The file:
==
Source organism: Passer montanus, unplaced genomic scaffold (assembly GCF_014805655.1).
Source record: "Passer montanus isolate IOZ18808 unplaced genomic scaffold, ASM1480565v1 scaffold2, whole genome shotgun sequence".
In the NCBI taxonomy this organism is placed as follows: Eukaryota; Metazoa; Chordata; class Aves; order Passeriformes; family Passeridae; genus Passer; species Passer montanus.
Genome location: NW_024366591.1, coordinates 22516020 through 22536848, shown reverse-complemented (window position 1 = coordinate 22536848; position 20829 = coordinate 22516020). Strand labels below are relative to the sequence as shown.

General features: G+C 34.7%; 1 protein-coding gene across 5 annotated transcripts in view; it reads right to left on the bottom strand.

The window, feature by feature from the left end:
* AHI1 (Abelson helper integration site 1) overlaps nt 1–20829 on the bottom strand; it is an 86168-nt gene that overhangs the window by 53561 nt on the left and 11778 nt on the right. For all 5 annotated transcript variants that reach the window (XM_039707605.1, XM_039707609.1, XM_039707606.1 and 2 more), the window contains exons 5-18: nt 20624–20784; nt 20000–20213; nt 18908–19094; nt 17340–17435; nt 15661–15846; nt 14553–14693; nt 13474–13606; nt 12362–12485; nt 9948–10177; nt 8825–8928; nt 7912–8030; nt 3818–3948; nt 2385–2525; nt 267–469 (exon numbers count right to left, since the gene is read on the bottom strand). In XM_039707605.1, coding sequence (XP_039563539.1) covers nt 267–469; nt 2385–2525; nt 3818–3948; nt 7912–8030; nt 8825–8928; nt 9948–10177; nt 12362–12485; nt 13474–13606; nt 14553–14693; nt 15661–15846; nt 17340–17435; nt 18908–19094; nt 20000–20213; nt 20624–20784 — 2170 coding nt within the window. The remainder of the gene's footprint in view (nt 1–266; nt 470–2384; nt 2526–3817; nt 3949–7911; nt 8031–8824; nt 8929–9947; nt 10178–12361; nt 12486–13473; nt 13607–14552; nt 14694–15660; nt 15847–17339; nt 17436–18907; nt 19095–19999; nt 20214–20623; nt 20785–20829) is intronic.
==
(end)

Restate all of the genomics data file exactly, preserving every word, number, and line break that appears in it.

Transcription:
Source organism: Passer montanus, unplaced genomic scaffold (assembly GCF_014805655.1).
Source record: "Passer montanus isolate IOZ18808 unplaced genomic scaffold, ASM1480565v1 scaffold2, whole genome shotgun sequence".
In the NCBI taxonomy this organism is placed as follows: Eukaryota; Metazoa; Chordata; class Aves; order Passeriformes; family Passeridae; genus Passer; species Passer montanus.
Genome location: NW_024366591.1, coordinates 22516020 through 22536848, shown reverse-complemented (window position 1 = coordinate 22536848; position 20829 = coordinate 22516020). Strand labels below are relative to the sequence as shown.

General features: G+C 34.7%; 1 protein-coding gene across 5 annotated transcripts in view; it reads right to left on the bottom strand.

The window, feature by feature from the left end:
* AHI1 (Abelson helper integration site 1) overlaps nt 1–20829 on the bottom strand; it is an 86168-nt gene that overhangs the window by 53561 nt on the left and 11778 nt on the right. For all 5 annotated transcript variants that reach the window (XM_039707605.1, XM_039707609.1, XM_039707606.1 and 2 more), the window contains exons 5-18: nt 20624–20784; nt 20000–20213; nt 18908–19094; nt 17340–17435; nt 15661–15846; nt 14553–14693; nt 13474–13606; nt 12362–12485; nt 9948–10177; nt 8825–8928; nt 7912–8030; nt 3818–3948; nt 2385–2525; nt 267–469 (exon numbers count right to left, since the gene is read on the bottom strand). In XM_039707605.1, coding sequence (XP_039563539.1) covers nt 267–469; nt 2385–2525; nt 3818–3948; nt 7912–8030; nt 8825–8928; nt 9948–10177; nt 12362–12485; nt 13474–13606; nt 14553–14693; nt 15661–15846; nt 17340–17435; nt 18908–19094; nt 20000–20213; nt 20624–20784 — 2170 coding nt within the window. The remainder of the gene's footprint in view (nt 1–266; nt 470–2384; nt 2526–3817; nt 3949–7911; nt 8031–8824; nt 8929–9947; nt 10178–12361; nt 12486–13473; nt 13607–14552; nt 14694–15660; nt 15847–17339; nt 17436–18907; nt 19095–19999; nt 20214–20623; nt 20785–20829) is intronic.